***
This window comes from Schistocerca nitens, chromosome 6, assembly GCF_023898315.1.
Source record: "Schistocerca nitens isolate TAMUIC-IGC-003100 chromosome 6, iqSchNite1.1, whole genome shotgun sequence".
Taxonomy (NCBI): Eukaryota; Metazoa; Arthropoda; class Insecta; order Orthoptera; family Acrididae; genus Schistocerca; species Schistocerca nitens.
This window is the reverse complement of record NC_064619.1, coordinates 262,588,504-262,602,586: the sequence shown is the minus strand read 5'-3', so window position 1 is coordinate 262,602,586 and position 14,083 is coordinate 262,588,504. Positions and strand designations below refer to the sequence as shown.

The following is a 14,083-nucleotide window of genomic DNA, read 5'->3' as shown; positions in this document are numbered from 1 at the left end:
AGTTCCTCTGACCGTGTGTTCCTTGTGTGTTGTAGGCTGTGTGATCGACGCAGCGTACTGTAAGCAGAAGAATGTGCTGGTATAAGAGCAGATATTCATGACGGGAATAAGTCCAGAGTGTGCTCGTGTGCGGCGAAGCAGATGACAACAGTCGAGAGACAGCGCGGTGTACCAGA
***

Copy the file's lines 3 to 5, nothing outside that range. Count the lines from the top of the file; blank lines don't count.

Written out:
Taxonomy (NCBI): Eukaryota; Metazoa; Arthropoda; class Insecta; order Orthoptera; family Acrididae; genus Schistocerca; species Schistocerca nitens.
This window is the reverse complement of record NC_064619.1, coordinates 262,588,504-262,602,586: the sequence shown is the minus strand read 5'-3', so window position 1 is coordinate 262,602,586 and position 14,083 is coordinate 262,588,504. Positions and strand designations below refer to the sequence as shown.

The following is a 14,083-nucleotide window of genomic DNA, read 5'->3' as shown; positions in this document are numbered from 1 at the left end: